I made 4 different kinds of cookies (although 2 are basically the same just with different toppings):

Sugar Cookies w/ Candied Ginger

Sugar Cookies w/ Candied Orange Peel

Oatmeal Peanut butter Chocolate Chip Cookies

Double chocolate mint chip cookies

I’ll start with the easiest first – the sugar cookies.

Sugar Cookies with Candied Ginger or Candied Orange Peel

These are one of those “cheating” cookies as I used the Pillsbury refrigerated sugar cookie dough.  I just sliced off rounds and sprinkled either the chopped up candied ginger or candied orange peel and pressed them down into the top of the cookies and baked according to the package directions.

It’s one of the easy ways to crank out some cookies that are pre-made but still have a nice personal touch.  And I had the candied ginger and candied orange peel from when I made fruitcake a few weeks ago.

The other two recipes aren’t too difficult.  Pretty much the same cookie making technique of creaming the fat & sugars, mixing the dry ingredients and adding the dry to the wet.

The recipe for the Oatmeal Peanut butter Chocolate Chip cookies is actually a gluten free cookie as it does not have flour.  And they’re good gluten free cookies!  However, if you are especially sensitive to gluten, make sure that your oatmeal is from somewhere that keeps it separate from their wheat products.

Oatmeal Peanut Butter Chocolate Chip Cookies by Debra Riermaier at justapinch.com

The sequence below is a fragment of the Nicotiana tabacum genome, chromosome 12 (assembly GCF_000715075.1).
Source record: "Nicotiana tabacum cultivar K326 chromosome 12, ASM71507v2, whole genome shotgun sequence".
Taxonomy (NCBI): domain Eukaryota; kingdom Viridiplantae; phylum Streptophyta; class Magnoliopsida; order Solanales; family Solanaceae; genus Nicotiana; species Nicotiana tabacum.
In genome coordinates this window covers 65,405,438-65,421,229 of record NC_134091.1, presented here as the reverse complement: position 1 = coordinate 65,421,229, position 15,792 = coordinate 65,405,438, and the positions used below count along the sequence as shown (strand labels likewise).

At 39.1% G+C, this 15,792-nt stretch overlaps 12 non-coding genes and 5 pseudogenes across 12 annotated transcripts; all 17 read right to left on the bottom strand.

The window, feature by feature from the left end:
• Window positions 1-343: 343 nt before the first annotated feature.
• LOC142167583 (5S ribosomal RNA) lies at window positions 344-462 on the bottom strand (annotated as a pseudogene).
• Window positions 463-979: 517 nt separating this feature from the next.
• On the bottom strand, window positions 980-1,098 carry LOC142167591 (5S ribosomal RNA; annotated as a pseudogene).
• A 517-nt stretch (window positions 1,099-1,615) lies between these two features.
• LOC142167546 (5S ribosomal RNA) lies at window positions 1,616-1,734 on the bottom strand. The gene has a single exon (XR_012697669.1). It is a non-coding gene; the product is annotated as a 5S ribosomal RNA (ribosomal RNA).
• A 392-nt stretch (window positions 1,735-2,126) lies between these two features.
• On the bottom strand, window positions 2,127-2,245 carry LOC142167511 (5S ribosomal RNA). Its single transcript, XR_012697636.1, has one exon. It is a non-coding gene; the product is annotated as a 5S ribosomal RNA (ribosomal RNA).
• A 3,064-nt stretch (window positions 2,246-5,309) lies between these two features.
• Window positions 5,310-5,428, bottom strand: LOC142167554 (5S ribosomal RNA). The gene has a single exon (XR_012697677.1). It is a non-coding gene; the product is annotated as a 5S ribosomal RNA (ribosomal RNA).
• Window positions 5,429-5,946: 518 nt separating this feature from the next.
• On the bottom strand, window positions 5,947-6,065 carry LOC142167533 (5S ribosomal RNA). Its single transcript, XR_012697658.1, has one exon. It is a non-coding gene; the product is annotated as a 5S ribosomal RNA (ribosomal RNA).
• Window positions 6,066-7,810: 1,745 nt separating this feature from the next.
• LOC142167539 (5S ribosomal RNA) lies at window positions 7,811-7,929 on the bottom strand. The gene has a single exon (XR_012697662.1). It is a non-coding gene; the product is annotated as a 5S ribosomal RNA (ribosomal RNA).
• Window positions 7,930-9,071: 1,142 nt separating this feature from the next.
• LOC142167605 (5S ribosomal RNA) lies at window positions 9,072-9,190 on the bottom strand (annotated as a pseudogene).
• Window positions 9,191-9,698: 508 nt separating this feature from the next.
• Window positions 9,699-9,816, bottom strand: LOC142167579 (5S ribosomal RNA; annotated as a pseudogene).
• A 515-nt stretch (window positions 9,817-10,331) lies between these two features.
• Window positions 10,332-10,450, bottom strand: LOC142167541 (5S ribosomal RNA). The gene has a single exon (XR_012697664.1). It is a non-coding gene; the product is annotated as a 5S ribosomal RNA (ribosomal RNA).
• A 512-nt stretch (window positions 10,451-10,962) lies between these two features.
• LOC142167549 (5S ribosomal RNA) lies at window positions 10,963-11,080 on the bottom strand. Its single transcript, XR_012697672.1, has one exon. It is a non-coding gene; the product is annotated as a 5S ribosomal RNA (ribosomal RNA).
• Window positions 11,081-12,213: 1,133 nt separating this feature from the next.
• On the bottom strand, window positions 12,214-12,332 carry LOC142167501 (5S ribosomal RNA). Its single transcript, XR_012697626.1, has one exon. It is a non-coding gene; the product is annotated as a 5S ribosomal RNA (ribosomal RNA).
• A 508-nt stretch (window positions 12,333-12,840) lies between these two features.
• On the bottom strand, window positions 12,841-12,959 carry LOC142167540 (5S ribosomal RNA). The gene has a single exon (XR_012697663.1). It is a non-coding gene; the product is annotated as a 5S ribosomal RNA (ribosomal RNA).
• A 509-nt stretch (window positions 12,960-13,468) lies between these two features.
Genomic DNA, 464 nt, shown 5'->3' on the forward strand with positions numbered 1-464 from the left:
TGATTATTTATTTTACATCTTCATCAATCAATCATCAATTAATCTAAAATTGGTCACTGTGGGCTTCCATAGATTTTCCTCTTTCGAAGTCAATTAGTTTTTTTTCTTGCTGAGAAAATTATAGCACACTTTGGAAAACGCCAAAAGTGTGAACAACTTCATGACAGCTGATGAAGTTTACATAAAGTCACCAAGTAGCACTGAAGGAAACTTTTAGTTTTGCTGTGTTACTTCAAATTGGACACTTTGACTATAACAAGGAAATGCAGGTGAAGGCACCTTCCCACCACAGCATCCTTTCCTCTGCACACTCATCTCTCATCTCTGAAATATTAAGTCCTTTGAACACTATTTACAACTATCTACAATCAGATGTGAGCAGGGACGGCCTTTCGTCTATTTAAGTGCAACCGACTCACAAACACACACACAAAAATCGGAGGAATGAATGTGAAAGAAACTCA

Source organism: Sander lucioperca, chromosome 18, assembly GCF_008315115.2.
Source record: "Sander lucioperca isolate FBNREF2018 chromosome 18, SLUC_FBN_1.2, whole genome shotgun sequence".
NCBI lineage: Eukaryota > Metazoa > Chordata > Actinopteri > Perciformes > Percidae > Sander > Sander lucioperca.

1/2 c. butter (softened)

1 18oz jar chunky peanut butter

1 1/2 c. sugar

1 1/2 c packed brown sugar

4 eggs

1 tsp vanilla

6 c. quick cooking uncooked oats

2 1/2 tsp baking soda

1 c 6oz semi sweet chocolate chips


1) Beat butter and peanut butter at medium speed until fluffy.

2) Gradually add sugars, beating well.

3) Add eggs and vanilla, mixing well.

4) Combine oats and baking soda in a seperate bowl.

5) Add oats to butter mixture, mix well.

6) Stir in chocolate chips.

7) Drop by tablespoonfuls onto greased cookie sheets.

8 ) Bake at 350 for 9 – 10 minutes.

9) Cool on cookie sheets at least 5 minutes.  Remove to wire rack to cool completely.

By the way, this recipe makes a ton of cookies.  I think I ended up making about 75 cookies out of this batch.   And they weren’t small cookies either.

In the next recipe, the original called for vanilla chips.  I substituted those with the Dark Chocolate – Mint Chips that Nestle makes.